How To Cope With Placenta Previa

placenta previa symptoms

placenta previa symptoms Pregnancy is a very exciting time in every woman’s life. It is a period that gradually transforms a woman to a mother. The pregnancy period is marked by both happiness and anxiety especially when a woman is carrying her first baby.

While most concerns are normal due to the flurry of changes taking place in the mother-to-be, there are some very real and dangerous complications that warrant immediate medical attention and care. One such complication that can occur during pregnancy is placenta previa.



What is placenta previa?

Placenta previa is also known as low-lying placenta and occurs when the placenta attaches to the lower part of the uterus either partially or fully blocking the cervix.

The placenta is a sac like structure that covers the fetus and starts to form immediately after conception. Its main function is to provide nutrients and oxygen to the baby while simultaneously removing and discarding the baby’s waste products. The placenta normally attaches to a spot higher up in the uterine wall and the umbilical cord arises from it. This umbilical cord serves as the connection between the mother and the baby, till the baby is in the womb.



The problem with the placenta attaching to the lower portion of the uterine wall is that it can detach during labor when the cervix widens causing massive bleeding. Placenta previa occurs in about one in 200 pregnancies.

Types of placenta previa

Placenta previa can be divided into three types:

Complete previa

In this case, the placenta completely covers the cervix. Caesarean section is the only way to deliver the baby in such cases.



Partial previa

In this case, the placenta partially occludes the opening of the cervix. Here too Cesarean section is the best option for delivery.

Marginal previa

In this case, the edge of the placenta just touches the cervix but does not block it. In such cases it is possible to deliver the baby normally though a Cesarean section may be called for depending on the nature of the case.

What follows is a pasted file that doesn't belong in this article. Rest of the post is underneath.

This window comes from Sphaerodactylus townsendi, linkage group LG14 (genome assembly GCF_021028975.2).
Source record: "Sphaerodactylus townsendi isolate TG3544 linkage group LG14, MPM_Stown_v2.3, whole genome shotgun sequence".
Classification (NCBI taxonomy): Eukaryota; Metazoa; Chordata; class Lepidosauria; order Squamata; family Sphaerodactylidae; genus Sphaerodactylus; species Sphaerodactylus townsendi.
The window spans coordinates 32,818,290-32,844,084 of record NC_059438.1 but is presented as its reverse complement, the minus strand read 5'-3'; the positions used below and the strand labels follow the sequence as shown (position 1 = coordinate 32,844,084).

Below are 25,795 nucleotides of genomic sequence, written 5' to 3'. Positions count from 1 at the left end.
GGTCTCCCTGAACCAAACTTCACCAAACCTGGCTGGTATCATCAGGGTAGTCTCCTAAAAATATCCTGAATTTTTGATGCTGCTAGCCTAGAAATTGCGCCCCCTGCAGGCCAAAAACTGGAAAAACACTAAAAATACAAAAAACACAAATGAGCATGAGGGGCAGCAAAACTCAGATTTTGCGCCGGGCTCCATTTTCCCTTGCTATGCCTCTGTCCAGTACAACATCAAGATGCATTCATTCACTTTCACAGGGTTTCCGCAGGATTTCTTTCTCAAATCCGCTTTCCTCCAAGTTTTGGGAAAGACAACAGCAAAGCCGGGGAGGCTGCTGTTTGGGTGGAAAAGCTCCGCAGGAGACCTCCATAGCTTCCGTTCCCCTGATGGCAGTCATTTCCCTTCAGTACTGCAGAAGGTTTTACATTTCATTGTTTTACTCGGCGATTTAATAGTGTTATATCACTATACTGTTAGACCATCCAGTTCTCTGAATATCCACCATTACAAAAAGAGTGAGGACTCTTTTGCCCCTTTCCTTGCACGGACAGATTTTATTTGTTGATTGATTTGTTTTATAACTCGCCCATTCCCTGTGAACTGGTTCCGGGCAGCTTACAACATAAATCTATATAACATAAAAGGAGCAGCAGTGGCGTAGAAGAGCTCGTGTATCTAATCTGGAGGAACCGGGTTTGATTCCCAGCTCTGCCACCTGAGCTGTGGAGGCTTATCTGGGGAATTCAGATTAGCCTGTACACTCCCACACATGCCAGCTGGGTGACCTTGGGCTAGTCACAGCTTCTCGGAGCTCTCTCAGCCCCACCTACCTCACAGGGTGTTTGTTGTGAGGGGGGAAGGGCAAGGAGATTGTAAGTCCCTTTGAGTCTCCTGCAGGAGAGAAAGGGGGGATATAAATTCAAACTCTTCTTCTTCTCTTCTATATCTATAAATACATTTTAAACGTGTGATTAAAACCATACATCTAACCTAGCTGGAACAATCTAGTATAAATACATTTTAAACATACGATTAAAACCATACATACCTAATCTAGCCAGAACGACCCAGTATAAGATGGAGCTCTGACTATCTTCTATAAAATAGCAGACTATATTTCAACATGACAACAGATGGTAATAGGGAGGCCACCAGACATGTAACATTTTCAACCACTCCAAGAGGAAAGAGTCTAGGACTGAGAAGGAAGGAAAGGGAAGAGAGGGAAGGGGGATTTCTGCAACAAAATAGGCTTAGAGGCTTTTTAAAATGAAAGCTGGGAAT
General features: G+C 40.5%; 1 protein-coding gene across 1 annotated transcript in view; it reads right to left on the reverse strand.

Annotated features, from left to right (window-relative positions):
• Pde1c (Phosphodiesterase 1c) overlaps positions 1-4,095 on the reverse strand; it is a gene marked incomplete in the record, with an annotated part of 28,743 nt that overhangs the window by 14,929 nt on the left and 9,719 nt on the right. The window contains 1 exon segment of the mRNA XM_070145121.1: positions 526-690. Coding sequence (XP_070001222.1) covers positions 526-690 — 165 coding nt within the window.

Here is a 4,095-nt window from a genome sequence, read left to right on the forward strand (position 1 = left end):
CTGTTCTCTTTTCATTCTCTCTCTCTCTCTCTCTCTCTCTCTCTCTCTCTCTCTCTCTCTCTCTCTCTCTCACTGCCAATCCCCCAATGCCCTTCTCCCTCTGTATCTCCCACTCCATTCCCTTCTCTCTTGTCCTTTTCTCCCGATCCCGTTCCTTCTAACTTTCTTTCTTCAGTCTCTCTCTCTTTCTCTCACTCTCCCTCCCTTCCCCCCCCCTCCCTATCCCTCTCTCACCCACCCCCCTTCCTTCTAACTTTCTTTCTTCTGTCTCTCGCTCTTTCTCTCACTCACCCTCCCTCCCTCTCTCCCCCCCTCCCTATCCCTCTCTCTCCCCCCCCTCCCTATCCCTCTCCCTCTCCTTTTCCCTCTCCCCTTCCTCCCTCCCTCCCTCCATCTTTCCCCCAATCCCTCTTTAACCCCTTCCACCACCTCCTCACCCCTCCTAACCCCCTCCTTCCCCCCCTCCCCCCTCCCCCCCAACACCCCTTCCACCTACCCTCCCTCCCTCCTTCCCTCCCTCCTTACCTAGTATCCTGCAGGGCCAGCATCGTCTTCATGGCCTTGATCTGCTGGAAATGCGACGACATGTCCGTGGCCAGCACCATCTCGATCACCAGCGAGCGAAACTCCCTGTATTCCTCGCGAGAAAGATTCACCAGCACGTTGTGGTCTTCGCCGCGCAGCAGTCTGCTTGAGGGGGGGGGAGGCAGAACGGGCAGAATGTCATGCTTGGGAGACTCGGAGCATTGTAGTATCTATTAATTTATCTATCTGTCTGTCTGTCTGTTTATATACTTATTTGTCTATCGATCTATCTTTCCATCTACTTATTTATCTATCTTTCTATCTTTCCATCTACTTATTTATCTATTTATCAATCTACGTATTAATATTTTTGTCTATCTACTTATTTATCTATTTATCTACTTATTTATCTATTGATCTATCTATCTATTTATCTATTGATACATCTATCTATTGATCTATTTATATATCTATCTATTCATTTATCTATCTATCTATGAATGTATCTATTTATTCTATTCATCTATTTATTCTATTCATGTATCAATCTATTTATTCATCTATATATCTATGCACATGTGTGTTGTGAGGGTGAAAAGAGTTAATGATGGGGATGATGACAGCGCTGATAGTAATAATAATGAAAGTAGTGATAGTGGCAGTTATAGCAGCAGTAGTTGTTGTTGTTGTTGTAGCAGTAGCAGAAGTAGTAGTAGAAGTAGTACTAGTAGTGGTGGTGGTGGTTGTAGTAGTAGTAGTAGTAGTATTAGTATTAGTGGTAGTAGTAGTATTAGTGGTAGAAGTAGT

Causes and risk factors

Placenta previa is mainly found in older mothers, usually 35 years or older. The condition is more common in women who smoke; those who already have at least one baby; those who have closely spaced children; those who are carrying twins or triplets, etc.; those who have had many children (multiparity), etc.


The main cause for placenta previa is some kind of abnormality in the uterine wall. This may be the result of previous interventions including cesarean section, D&C (dilation and curettage) procedure, or any other surgery, or there may not be any reason at all. A woman is also more likely to have placenta previa if she had this condition in her previous pregnancy.

Symptoms Of Placenta accreta

The most common symptom is painless bleeding during the second and third trimester of pregnancy. The bleeding tends to stop after a while but recurrence is very common. Some woman also experience contractions.

What are the possible complications?

Placenta previa may predispose the mother to life-threatening hemorrhage at the time of delivery. There is also the risk of hemorrhage after delivery (post partum). Such hemorrhage can lead to infections, blood clots and sometimes even death.

Premature labor and pre-term delivery is also most often a possible outcome of placenta previa.

Placenta accreta is a possible but uncommon complication in which the placenta is attached very firmly to the placental wall, so much so that it does not detach on its own. This results in severe bleeding and a hysterectomy may be the only option in most such cases.

Diagnosis of Placenta accreta

Any bleeding especially in the second and third trimester of pregnancy warrants a thorough medical checkup. Placenta previa can be easily diagnosed by ultrasound imaging.